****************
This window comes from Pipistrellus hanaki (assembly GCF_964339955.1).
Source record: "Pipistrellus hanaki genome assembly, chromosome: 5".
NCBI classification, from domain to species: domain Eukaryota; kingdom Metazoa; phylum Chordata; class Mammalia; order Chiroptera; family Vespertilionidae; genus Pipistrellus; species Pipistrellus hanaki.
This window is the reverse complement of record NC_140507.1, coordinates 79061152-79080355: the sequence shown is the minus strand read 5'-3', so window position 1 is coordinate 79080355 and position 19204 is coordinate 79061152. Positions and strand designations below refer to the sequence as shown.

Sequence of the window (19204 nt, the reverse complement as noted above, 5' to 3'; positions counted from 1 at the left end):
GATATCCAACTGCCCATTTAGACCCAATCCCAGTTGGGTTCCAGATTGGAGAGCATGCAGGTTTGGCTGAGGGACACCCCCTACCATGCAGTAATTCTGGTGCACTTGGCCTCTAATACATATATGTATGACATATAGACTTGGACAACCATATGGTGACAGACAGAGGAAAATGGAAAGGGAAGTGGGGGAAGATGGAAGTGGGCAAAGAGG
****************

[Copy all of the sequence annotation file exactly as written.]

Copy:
This window comes from Pipistrellus hanaki (assembly GCF_964339955.1).
Source record: "Pipistrellus hanaki genome assembly, chromosome: 5".
NCBI classification, from domain to species: domain Eukaryota; kingdom Metazoa; phylum Chordata; class Mammalia; order Chiroptera; family Vespertilionidae; genus Pipistrellus; species Pipistrellus hanaki.
This window is the reverse complement of record NC_140507.1, coordinates 79061152-79080355: the sequence shown is the minus strand read 5'-3', so window position 1 is coordinate 79080355 and position 19204 is coordinate 79061152. Positions and strand designations below refer to the sequence as shown.

Sequence of the window (19204 nt, the reverse complement as noted above, 5' to 3'; positions counted from 1 at the left end):
GATATCCAACTGCCCATTTAGACCCAATCCCAGTTGGGTTCCAGATTGGAGAGCATGCAGGTTTGGCTGAGGGACACCCCCTACCATGCAGTAATTCTGGTGCACTTGGCCTCTAATACATATATGTATGACATATAGACTTGGACAACCATATGGTGACAGACAGAGGAAAATGGAAAGGGAAGTGGGGGAAGATGGAAGTGGGCAAAGAGG